Spilsby is a small market town in the East Lindsey District of Lincolnshire. The town has been a rural market town for more than 700 years. At the centre of town is an open square or traditional market place which the four main town streets radiate. Markets take place on a Monday with the traditional auction called ‘the stones’ where anything from vegetables to bicycles are auctioned off.
The population was 3045 at the 2011 Census and continues to steadily rise with the building of new houses.
Spilsby was visited by the Romans during the 1st century and occupied the area until the 4th century AD. It was mentioned in the Domesday Book as ‘Spilsbei’ but was not much bigger that a large farmstead with a few crofts surrounding it.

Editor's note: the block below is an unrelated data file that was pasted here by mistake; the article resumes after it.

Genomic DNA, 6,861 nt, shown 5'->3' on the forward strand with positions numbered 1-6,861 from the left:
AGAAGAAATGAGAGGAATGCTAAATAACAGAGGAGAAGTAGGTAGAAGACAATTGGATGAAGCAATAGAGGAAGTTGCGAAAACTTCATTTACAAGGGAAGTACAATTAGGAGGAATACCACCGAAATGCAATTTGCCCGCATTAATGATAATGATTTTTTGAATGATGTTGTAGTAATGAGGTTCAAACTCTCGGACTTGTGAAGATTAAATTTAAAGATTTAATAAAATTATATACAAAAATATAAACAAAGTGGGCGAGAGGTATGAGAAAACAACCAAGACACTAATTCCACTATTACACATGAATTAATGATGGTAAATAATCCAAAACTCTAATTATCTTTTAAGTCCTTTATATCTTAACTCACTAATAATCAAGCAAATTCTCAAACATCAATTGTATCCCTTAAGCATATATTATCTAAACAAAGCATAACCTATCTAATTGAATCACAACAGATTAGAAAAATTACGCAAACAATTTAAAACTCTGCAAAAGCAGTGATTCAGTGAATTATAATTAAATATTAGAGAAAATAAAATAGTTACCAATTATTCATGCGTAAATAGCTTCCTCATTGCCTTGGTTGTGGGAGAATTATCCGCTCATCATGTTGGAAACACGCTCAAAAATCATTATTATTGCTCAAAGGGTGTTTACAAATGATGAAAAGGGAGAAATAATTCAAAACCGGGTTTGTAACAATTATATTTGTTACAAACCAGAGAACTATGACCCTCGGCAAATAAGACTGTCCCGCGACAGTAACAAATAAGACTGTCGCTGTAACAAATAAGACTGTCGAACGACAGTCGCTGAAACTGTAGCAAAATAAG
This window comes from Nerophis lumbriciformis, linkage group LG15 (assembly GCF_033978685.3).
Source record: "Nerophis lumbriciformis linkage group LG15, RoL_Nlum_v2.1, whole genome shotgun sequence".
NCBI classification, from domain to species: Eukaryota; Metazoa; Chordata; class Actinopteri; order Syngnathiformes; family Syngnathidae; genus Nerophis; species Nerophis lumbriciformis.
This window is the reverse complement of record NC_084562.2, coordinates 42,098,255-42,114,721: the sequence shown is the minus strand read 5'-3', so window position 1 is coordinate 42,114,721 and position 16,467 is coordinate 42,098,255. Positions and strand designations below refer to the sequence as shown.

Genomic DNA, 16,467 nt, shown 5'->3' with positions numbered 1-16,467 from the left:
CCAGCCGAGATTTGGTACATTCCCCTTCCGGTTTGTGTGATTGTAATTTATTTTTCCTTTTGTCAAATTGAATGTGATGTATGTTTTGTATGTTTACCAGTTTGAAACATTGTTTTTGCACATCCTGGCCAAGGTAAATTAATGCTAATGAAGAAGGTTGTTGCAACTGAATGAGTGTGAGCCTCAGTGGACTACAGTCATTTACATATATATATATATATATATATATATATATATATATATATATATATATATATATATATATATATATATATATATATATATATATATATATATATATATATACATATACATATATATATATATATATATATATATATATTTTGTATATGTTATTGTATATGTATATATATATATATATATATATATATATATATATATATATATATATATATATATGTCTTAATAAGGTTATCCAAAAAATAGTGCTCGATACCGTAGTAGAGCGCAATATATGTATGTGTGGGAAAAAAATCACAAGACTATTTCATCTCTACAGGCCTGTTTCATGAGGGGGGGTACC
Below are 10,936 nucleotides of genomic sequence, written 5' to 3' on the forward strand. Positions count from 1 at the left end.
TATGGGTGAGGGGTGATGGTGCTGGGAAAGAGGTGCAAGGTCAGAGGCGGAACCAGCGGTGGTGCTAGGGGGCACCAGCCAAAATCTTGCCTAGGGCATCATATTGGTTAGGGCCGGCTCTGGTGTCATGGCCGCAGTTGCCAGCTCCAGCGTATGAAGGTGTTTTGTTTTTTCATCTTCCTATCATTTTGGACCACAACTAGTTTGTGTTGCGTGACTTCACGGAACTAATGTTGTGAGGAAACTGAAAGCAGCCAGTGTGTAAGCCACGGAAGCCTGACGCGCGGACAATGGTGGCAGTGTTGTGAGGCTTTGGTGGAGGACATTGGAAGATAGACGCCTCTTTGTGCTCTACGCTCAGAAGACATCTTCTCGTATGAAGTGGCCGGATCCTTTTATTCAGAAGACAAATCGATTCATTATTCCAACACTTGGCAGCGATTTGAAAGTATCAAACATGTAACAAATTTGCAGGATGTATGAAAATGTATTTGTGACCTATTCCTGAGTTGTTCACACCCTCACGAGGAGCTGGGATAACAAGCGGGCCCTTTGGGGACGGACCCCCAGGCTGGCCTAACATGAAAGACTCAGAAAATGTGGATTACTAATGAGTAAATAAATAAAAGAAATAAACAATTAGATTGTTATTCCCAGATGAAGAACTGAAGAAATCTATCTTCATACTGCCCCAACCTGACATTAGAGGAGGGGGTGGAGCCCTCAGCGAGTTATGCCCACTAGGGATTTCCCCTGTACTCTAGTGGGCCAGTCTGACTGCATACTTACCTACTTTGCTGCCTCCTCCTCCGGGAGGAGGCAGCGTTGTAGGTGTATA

Spilsby has a rich history with its large prison, courthouse and many Georgian buildings. Rumour has it that the Buttercross was stolen from the village of Partney and placed in the lower Market Place.
The Manor of Eresby was the main village and in 1313 Robert de Willoughby was appointed 1st Baron Robert Willoughby de Eresby, a family line that continues to the 28th Baroness. Much of the land of Spilsby was owned by the Earls of Ancaster.
Spilsby’s most famous son was Sir John Franklin, a sea captain, who at one time was governor of Tasmania. He died while attempting to find the North West Passage in the Canadian Artic and today is revered by the Canadians as being a great explorer. He fought in two of the greatest sea battles, Copenhagen in 1801 and Trafalgar in 1805. There is a stature to commemorate him in the Market Place.